MECH 4504 - Design for Environmental Sustainability and LCA

  1. What are eco-indictaors? Bigger the number the better?
    Low score is good

    a weighting method, which allows for the calculation of a single score for the total environmental impact – the Eco-indicator

    This has enabled one single score to be calculated for the total environmental impact based on the calculated effects. We call this figure the Eco-indicator.
  2. What is the "environment" for eco-indicator?
    • Human health
    • Ecosystem quality
    • Resources
  3. What are the standard eco-indicator values?
    • Materials
    • • Based on 1 Kg of material
    • • Production processes
    • • Expressed in most appropriate terms (square metres of rolled
    • sheet or kilo of extruded plastic)

    • Transport processes
    • • Mostly expressed in tonne-km
    • • Expressed as m3-km when volume is the determining factor

    • Energy generation processes
    • • Expressed in units of electricity and heat

    • Disposal scenarios
    • • Usually expressed on a per Kg basis
  4. What are the eco-indicator proceduresImage Upload 1
  5. what is monomaterial and why
    recycle in same bin
  6. design for disassemblyImage Upload 2
  7. resources vs reserves
    • Resources – The amount of fuel that is estimated (at a stated
    • confidence level) to be partially recoverable in a geographic
    • region under current economic and technological conditions
    • Reserves – the amount of fuel that has been identified (at a
    • much higher confidence level) in a geographic region by
    • organizations in a position to produce it for the market under
    • current economic and technological conditions.
  8. What are the five stages of the product life cycle? Describe them
    The product life cycle analyzes the input-output exchange process between the environment and the whole set of processes that entail the entire lifetime of any given product - the product is analyzed by the energy, resource, and emission flows during its lifetime. The product life cycle defines the stages of the product as one set of activities and processes

    • Pre-production
    • Acquisition of resources (renewable or non-renewable)
    • • Delivery of resources to the production area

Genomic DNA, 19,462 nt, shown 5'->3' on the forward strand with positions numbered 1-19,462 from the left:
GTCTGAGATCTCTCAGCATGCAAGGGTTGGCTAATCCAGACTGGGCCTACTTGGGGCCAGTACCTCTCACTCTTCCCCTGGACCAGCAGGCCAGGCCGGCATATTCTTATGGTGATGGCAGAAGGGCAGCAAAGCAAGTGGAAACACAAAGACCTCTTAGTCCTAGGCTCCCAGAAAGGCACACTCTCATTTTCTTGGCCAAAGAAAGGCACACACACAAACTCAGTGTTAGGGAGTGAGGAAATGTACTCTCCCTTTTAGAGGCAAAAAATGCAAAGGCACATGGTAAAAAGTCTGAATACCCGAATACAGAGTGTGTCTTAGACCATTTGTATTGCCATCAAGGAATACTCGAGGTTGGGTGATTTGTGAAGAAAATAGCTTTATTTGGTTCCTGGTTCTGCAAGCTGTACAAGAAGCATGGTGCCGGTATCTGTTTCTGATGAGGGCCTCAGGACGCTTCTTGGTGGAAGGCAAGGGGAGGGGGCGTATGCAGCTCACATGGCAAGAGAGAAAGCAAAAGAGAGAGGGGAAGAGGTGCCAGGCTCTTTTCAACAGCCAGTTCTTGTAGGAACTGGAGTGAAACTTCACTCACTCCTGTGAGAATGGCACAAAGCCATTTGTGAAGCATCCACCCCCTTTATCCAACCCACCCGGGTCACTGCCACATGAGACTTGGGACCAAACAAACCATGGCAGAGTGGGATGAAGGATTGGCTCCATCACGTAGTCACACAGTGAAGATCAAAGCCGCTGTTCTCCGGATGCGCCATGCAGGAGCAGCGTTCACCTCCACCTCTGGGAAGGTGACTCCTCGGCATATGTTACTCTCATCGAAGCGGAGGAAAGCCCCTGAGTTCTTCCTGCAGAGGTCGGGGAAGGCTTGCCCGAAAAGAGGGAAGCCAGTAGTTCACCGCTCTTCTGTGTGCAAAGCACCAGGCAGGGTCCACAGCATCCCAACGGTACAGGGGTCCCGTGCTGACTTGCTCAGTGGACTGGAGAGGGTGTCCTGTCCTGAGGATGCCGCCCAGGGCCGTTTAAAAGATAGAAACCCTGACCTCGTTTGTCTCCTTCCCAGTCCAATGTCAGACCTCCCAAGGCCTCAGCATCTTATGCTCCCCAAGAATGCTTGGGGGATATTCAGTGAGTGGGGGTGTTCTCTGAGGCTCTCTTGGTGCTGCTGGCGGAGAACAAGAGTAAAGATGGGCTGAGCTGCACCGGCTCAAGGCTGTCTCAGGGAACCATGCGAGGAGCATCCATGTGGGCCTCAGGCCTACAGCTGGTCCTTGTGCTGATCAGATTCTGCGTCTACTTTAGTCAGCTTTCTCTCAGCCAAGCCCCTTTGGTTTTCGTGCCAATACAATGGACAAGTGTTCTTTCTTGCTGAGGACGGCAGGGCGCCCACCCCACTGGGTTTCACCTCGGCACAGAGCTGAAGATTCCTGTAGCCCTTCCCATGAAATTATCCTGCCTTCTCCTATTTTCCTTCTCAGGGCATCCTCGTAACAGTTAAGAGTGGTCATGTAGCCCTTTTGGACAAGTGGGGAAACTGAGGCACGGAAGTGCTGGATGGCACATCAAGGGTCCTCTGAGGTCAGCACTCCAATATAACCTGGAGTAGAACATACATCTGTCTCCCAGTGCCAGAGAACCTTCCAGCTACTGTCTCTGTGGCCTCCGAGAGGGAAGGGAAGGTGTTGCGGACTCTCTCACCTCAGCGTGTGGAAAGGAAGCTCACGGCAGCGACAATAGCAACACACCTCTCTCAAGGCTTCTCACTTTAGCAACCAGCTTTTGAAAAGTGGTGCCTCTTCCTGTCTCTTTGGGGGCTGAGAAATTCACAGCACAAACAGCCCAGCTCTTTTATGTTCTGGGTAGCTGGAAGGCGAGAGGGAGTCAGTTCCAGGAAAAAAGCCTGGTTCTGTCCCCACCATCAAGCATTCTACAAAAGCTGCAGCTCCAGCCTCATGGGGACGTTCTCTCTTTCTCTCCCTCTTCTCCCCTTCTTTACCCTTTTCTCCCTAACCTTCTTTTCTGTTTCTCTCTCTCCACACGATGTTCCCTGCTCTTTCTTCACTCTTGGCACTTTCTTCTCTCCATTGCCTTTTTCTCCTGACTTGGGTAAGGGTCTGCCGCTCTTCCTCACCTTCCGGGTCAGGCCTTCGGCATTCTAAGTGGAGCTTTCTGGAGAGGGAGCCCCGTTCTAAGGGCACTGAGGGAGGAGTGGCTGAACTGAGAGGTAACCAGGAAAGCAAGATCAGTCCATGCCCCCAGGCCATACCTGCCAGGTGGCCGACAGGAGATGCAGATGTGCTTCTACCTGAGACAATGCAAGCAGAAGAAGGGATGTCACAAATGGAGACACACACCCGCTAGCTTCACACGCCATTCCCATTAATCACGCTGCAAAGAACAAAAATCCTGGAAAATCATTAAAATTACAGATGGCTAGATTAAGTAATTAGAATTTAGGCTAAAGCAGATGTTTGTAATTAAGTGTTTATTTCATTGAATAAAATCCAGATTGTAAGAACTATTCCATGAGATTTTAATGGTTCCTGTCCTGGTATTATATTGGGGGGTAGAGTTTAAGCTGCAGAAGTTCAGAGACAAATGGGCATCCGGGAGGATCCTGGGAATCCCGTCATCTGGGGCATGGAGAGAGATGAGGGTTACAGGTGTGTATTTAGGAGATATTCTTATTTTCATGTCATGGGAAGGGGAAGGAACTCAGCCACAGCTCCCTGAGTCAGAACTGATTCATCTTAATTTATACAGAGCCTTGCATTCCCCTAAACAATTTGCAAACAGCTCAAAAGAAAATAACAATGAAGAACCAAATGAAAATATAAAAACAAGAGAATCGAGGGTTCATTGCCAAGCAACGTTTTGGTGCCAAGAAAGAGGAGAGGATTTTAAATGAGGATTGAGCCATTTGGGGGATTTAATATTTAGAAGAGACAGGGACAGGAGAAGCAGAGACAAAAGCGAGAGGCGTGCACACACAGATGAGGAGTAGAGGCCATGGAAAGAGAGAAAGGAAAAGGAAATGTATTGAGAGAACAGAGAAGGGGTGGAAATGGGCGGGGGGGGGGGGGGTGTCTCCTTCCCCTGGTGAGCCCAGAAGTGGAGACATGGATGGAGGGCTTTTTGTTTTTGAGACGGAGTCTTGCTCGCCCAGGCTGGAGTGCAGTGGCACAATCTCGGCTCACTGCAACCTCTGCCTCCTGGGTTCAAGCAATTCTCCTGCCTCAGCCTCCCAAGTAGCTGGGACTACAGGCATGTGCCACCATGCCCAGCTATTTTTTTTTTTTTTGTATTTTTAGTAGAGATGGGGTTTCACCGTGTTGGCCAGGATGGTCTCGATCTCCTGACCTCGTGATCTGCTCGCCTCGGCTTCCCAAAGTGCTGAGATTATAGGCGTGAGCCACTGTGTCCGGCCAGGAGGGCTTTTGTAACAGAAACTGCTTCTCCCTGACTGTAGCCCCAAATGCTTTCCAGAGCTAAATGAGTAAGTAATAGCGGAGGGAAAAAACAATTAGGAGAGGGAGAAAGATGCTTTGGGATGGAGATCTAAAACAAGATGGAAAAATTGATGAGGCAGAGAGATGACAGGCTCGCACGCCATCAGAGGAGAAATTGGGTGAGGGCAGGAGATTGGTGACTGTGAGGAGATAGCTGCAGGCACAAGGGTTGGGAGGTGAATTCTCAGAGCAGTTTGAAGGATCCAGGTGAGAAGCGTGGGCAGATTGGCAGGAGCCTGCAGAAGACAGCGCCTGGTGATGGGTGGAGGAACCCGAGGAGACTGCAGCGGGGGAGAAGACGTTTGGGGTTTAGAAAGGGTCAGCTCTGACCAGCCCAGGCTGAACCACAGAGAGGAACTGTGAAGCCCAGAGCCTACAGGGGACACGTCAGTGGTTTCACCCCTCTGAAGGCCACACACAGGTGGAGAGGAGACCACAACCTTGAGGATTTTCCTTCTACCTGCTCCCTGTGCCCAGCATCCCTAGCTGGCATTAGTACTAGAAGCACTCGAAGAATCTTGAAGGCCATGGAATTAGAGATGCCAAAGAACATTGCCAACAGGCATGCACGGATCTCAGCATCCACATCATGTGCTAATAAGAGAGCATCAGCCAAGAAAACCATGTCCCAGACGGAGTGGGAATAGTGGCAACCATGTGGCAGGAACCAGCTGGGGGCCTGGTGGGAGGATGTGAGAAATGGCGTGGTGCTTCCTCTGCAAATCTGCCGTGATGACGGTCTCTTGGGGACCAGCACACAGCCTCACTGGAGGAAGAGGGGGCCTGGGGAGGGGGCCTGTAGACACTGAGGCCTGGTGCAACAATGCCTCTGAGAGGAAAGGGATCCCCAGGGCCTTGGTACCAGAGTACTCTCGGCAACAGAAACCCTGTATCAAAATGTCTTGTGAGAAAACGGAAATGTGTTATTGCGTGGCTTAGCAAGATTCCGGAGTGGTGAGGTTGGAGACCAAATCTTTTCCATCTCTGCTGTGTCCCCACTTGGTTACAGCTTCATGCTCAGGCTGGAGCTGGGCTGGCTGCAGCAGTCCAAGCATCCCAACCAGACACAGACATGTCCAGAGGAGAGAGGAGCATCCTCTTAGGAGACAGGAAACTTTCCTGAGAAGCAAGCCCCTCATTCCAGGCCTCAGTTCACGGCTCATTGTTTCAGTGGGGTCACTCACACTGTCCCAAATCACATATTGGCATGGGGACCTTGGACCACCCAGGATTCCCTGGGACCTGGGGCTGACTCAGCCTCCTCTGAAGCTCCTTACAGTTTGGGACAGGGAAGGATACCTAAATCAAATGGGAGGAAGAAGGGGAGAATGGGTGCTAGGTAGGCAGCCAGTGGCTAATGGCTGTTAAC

• • Their transformation into raw materials or energy

    • Production
    • Processing of materials
    • • Assembly
    • • Completion

    • Distribution
    • Packaging
    • • Transportation
    • • Storing

    • Use
    • Utilization or consumption
    • • Service

    • Disposal
    • Restore functionality
    • • Recover the component materials and energy of the
    • disposed product
    • • Recycling (open loop or closed loop)
    • • Landfill (regain nothing)
  9. What is the functional approach of life cycle analysis?
    The product is not the one that is under assessment, it is the impact of the set of processes employed to satisfy a certain function - services and processes being compared must be functionally equivalent. As such, the functional unit must be defined and becomes the unit fo comparison.

    This is different than the "product life cycle", where the life cycle is divided into the five stages.

    E.g. car vs bus, bus may take mor resources to make, but it can take 20 people vs cars with 2 people, so we should actually be comparing 1 bus to 10 cars!
  10. What are some strategies of the life cycle design? (5)
    • 1. Minimize material and energy consumption
    • 2. Select low impact processes and resources; select more ecocompatible materials, processes, and energy sources.
    • 3. Optimize product lifespan: design durable and intensely usable
    • products.
    • 4. Extend materials lifespan: design with the purpose of increasing
    • the value of disposed materials via recycling, composting or
    • incineration.
    • 5. Facilitate disassembly: design with the purpose of separating the
    • parts or materials.
  11. What is minimizing resourcr consumption?
    • Reducing input flow conserves resources for future generations
    • • Reducing output flow lowers the environmental burden of emissions
    • • Minimizing material consumption also reduces environmental
    • burdens associated with processing and transportation
  12. What are ways to minimize material consumption? List examples
    • • Minimizing material content
    • • Minimizing scraps and discards
    • • Minimizing or avoiding packaging
    • • Minimizing material consumption during use
    • • Minimizing materials consumption during the product development phase
    • Thinning down the sides of the component, together with employing
    • certain geometrical forms to retain the required rigidity.
    • • Miniaturization (microelectronics)
    • • Making products multi-functional


    • Guidelines for material content minimization:
    • • Dematerialize the product or some of its components
    • • Digitalize the product or some of its components
    • • Miniaturize
    • • Avoid over-sized dimensions
    • • Reduce thickness
    • • Apply ribbed structures to increase structural stiffness
    • • Avoid extra components with little functionality

    Example: Ikea air, bass guitar
  13. What are ways to minimize packing? List examples
    • Avoid packaging
    • • Apply materials only where absolutely
    • necessary
    • • Design the package to be part (or become
    • part) of the product

    Lush shampoo transported in a recycled paper bag
  14. What are ways to minimize material consumption during use? List examples
    • Select more consumption-efficient systems
    • • Engage systems with dynamic material consumption

    • Guidelines for minimizing materials consumption during use:
    • • Design for the efficient consumption of operational materials
    • • Design for the more efficient use of maintenance materials
    • • Design systems for the consumption of passive materials
    • • Design for the cascading of recycling systems